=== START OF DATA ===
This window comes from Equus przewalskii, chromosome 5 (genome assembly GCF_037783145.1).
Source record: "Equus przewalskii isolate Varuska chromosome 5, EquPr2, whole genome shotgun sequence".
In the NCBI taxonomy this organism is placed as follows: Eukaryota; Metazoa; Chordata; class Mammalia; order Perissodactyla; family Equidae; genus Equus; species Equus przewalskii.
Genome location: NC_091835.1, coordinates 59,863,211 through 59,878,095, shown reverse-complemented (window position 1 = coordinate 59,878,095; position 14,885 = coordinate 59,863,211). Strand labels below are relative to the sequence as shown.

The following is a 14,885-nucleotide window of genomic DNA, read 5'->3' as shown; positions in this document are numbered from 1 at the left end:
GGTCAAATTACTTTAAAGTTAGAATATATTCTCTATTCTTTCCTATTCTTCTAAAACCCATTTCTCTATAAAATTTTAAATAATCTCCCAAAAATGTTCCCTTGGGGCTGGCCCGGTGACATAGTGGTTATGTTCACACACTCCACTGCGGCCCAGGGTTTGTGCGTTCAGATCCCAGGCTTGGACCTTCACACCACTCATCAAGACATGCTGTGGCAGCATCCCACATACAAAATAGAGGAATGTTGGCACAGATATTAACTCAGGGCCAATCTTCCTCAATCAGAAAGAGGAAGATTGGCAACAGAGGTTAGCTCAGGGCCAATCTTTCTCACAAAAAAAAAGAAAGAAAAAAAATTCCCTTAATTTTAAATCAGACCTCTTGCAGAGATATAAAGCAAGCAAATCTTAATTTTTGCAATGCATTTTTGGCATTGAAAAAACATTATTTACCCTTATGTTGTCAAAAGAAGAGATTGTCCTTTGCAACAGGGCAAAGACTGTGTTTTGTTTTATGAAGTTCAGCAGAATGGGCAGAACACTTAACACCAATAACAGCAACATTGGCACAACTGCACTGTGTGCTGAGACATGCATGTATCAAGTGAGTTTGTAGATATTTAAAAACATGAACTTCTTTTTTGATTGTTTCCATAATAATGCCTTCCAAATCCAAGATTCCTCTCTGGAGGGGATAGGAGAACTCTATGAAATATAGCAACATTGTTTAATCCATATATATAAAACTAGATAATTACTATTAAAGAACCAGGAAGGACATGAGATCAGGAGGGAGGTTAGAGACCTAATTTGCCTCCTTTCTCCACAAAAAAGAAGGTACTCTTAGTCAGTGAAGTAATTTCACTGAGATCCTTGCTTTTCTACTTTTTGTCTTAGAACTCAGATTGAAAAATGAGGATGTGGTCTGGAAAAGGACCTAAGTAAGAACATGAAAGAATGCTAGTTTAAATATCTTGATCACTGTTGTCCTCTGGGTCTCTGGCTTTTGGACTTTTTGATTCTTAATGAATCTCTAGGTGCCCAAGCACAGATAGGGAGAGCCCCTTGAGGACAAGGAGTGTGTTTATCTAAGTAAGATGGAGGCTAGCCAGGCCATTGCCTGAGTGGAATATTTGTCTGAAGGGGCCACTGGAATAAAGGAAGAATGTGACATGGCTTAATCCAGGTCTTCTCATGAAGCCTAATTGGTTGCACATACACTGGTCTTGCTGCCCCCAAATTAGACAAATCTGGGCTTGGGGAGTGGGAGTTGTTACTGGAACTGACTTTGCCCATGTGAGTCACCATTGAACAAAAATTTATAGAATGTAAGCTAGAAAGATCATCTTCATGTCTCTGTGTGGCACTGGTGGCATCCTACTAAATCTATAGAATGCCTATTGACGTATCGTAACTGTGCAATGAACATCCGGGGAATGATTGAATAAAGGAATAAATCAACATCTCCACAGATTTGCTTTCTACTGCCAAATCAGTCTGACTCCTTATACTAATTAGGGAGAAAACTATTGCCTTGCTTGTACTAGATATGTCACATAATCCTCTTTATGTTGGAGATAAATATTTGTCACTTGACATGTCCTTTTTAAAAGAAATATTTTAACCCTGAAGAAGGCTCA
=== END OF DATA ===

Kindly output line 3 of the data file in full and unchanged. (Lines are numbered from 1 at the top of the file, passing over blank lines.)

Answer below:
In the NCBI taxonomy this organism is placed as follows: Eukaryota; Metazoa; Chordata; class Mammalia; order Perissodactyla; family Equidae; genus Equus; species Equus przewalskii.